A brief description of the Camino
Following the discovery of the tomb of the Apostle James in Santiago de Compostela in the 9th century, the Pilgrims’ Route to Santiago became Medieval Europe’s principal pilgrimage trail. Countless numbers of pilgrims were moved by their faith to make the journey to Compostela from all over Europe, acting as the driving force for an artistic, social and economic evolution that has left its mark along the length of the Route. Yet the Pilgrims’ Route is much more than a vast archaeological site dependent on its past splendour. It is a living route that is renewed by the pilgrims, travellers and tourists of the 21st century that have the opportunity to discover at first hand an experience that forms part of the common heritage of all the peoples of Europe.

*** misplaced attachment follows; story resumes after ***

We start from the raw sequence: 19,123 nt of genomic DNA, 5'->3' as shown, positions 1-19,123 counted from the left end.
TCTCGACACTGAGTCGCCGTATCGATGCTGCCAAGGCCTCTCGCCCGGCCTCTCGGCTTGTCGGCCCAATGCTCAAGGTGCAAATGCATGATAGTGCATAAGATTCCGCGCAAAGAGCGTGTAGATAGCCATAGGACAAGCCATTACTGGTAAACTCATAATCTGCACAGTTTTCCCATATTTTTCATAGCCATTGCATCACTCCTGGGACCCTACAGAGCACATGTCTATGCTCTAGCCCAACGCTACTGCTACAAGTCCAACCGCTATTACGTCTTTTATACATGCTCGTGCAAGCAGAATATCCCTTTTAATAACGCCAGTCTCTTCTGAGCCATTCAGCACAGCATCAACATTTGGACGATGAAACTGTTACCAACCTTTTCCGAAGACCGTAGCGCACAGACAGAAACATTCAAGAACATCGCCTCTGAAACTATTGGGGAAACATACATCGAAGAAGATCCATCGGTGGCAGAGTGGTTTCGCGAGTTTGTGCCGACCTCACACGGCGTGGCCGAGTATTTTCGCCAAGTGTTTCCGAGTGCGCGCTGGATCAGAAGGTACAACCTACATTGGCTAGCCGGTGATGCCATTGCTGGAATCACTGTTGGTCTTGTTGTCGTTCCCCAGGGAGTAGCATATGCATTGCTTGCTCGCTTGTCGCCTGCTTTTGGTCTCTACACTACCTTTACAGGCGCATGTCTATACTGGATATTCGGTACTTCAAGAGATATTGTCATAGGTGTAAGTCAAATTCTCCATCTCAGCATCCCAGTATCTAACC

Following the Route to Santiago in the traditional way as a pilgrim, traveller or tourist, is not simply a case of taking a tour along an artistic trail in contact with nature. It is much more than this. It is an opportunity to learn about the religious and historic roots of Europe, a change to embark on an inner journey of discovery and transformation, moving in time with the rhythms and pace of centuries gone by. In short, it is an opportunity to become part of a pilgrimage.
It could be said that the Pilgrims’ Route to Santiago is a symbol. It is a route that represents faith, a route imbued with art and culture, an ecological and essentially human route, an encounter with the key issues in life, a search for the self, a pilgrimage to the mystery of death and rebirth. It is a physical and spiritual adventure.
Shirley Redman and her daughter Amy, a Grade 3 pupil at Oakhill, embarked on their Camino journey on 2nd May 2011. They walked for 6 weeks, covering anything between 20 and 30 kilometres a day. They returned home on 15th June 2011, after what proved to be a beautiful and amazing experience.